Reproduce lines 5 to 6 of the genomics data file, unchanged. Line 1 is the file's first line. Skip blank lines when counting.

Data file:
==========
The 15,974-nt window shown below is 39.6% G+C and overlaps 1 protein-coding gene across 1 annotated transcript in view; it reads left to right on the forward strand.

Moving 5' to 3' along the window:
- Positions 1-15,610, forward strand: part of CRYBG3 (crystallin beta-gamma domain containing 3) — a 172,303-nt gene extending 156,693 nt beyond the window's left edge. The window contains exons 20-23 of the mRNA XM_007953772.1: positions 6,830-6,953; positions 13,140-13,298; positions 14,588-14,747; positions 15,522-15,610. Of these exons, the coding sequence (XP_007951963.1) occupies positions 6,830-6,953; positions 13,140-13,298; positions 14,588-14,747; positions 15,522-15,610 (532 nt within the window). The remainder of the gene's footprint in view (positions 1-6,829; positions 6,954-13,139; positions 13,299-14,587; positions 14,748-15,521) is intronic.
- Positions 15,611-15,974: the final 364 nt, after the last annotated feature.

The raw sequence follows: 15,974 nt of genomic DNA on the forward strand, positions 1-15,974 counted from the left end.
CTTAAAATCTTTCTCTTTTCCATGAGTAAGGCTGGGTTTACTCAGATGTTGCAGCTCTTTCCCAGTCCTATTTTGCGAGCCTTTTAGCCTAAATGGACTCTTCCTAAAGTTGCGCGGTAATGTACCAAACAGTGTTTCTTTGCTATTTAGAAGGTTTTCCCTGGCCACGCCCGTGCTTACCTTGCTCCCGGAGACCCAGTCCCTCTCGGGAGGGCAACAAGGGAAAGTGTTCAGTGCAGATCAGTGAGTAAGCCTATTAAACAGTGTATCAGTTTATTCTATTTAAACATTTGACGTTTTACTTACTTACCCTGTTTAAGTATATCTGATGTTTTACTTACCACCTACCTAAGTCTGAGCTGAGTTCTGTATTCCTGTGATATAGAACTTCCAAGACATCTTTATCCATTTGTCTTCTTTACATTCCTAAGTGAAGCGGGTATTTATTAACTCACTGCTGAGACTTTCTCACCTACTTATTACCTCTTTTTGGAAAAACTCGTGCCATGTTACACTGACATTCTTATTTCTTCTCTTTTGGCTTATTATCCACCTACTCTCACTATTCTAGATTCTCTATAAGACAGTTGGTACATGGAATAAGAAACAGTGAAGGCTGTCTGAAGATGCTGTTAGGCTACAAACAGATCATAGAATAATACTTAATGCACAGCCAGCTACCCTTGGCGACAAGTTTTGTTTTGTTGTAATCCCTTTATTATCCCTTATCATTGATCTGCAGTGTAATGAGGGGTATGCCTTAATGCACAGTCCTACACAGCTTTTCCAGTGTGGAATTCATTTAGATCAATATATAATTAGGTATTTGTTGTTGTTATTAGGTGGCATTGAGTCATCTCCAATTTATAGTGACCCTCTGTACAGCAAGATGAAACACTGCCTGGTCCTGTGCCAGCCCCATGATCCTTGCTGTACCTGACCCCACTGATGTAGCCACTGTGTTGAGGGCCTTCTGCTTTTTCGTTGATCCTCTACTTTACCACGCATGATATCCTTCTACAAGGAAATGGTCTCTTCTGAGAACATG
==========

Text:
The raw sequence follows: 15,974 nt of genomic DNA on the forward strand, positions 1-15,974 counted from the left end.
CTTAAAATCTTTCTCTTTTCCATGAGTAAGGCTGGGTTTACTCAGATGTTGCAGCTCTTTCCCAGTCCTATTTTGCGAGCCTTTTAGCCTAAATGGACTCTTCCTAAAGTTGCGCGGTAATGTACCAAACAGTGTTTCTTTGCTATTTAGAAGGTTTTCCCTGGCCACGCCCGTGCTTACCTTGCTCCCGGAGACCCAGTCCCTCTCGGGAGGGCAACAAGGGAAAGTGTTCAGTGCAGATCAGTGAGTAAGCCTATTAAACAGTGTATCAGTTTATTCTATTTAAACATTTGACGTTTTACTTACTTACCCTGTTTAAGTATATCTGATGTTTTACTTACCACCTACCTAAGTCTGAGCTGAGTTCTGTATTCCTGTGATATAGAACTTCCAAGACATCTTTATCCATTTGTCTTCTTTACATTCCTAAGTGAAGCGGGTATTTATTAACTCACTGCTGAGACTTTCTCACCTACTTATTACCTCTTTTTGGAAAAACTCGTGCCATGTTACACTGACATTCTTATTTCTTCTCTTTTGGCTTATTATCCACCTACTCTCACTATTCTAGATTCTCTATAAGACAGTTGGTACATGGAATAAGAAACAGTGAAGGCTGTCTGAAGATGCTGTTAGGCTACAAACAGATCATAGAATAATACTTAATGCACAGCCAGCTACCCTTGGCGACAAGTTTTGTTTTGTTGTAATCCCTTTATTATCCCTTATCATTGATCTGCAGTGTAATGAGGGGTATGCCTTAATGCACAGTCCTACACAGCTTTTCCAGTGTGGAATTCATTTAGATCAATATATAATTAGGTATTTGTTGTTGTTATTAGGTGGCATTGAGTCATCTCCAATTTATAGTGACCCTCTGTACAGCAAGATGAAACACTGCCTGGTCCTGTGCCAGCCCCATGATCCTTGCTGTACCTGACCCCACTGATGTAGCCACTGTGTTGAGGGCCTTCTGCTTTTTCGTTGATCCTCTACTTTACCACGCATGATATCCTTCTACAAGGAAATGGTCTCTTCTGAGAACATG